Research & Development
Dr William Skirving - ReefSense Director and Lead Scientist
Dr Skirving has a BSc majoring in Geography and Mathematics, a BSc (Hons) in Climatology and Remote Sensing, an MSc in Hydrology and a PhD in Physics specializing in Environmental Remote Sensing. He spent 3 years teaching geography at James Cook University before moving to the Australian Institute of Marine Science (AIMS), where he was the head of Remote Sensing for 15 years. Towards the end of his time at AIMS, Dr Skirving was seconded to the National Oceanic and Atmospheric Administration (NOAA) in Washington DC, where he worked for 3 years. Upon returning to Australia, Dr Skirving resigned from AIMS and set up ReefSense Pty Ltd. As well as being the director of ReefSense, Dr Skirving is an adjunct Research Fellow at the University of Queensland Global Change Institute, is a Senior Scientist within the NOAA Coral Reef Watch program, and is a visiting professor of the Marine Science Institute at the University of the Philippines.
Dr Skirving has published over 150 peer reviewed articles in journals that include Nature, Nature Climate Change, Nature Ecology and Evolution, Global Change Biology, Coral Reefs, PloS One, Remote Sensing, Remote Sensing of Environment, Geophysical Research Letters, Limnology and Oceanography and others. His publications have totaled more than 10,000 citations.
Best described as a satellite oceanographer, Dr Skirving specialises in monitoring the effects of climate change on corals using environmental parameters derived from satellite data. While at AIMS, he gained extensive experience in the use of many remote sensing instruments including visible and thermal infrared sensors, scatterometers and altimeters as well as the deployment and use of relevant in situ instruments (e.g. wave staffs, wave-capable Acoustic Doppler Current Profilers, tide gauges, temperature and salinity sensors, etc). Dr Skirving was also a major contributor to Chapter 30 of the Intergovernmental Panel on Climate Change 5th Assessment.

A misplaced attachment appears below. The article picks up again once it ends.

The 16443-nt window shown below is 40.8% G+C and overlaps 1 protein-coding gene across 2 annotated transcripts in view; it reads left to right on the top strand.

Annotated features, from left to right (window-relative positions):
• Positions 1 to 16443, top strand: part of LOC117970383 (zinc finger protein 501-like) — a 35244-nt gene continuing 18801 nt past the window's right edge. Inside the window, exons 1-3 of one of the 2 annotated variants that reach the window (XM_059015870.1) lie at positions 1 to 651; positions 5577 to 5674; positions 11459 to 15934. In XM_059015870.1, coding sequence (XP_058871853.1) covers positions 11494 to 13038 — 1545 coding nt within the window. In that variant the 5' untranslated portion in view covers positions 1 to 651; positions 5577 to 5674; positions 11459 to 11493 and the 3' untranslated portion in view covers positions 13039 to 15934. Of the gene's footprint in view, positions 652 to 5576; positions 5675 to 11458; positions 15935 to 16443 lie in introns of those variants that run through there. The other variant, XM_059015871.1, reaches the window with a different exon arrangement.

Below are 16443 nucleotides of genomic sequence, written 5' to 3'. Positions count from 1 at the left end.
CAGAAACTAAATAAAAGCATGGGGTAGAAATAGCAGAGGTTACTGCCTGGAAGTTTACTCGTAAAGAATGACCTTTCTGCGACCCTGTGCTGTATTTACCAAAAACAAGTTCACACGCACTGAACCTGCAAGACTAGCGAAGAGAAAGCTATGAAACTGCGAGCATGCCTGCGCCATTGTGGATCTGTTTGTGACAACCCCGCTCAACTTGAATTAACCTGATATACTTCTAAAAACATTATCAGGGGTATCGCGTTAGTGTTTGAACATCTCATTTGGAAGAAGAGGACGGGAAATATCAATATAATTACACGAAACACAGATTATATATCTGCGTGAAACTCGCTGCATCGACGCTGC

Dr Skirving has served on more than a dozen International and National expert committees including the GMS Pathfinder Working Group (Co-led by NASA and the Australian BoM), a sub-group (mini SAG) of the ESA Science Advisory Group to the ATSR-2 and AATSR missions, the Integrated Global Observing Strategy (IGOS) Coral Sub-theme, the Environment Facility’s (GEF) international Targeted Research Project on Coral Reefs and Climate Change Remote Sensing working group, and is currently the lead to the international Group on High Resolution Sea Surface Temperature (GHRSST) Coral Heat Stress Task Team.
Dr Skirving has extensive experience in organising, running and participating in scientific and user outreach workshops for the various projects he has worked on. These workshops have been conducted all over the world, but mostly within the Pacific, Caribbean islands and around Australia.
Dr Blake Spady - Research Scientist
Dr Blake Spady acquired his BSc in Biology from George Mason University (GMU), Virginia, USA. During his studies at GMU, he worked for three years in the Freshwater Ecology Lab under Prof Christian Jones, which primarily involved field sampling, data compilation, and the identification/sorting of benthic microorganisms and macroorganisms. While attending university, Dr Spady also worked as a marine test-driver for Volvo-Penta, running endurance tests on IO engines and clocking well over 10,000 documented hours in the handling of various marine craft as well as developing skills in marine engine maintenance and repair.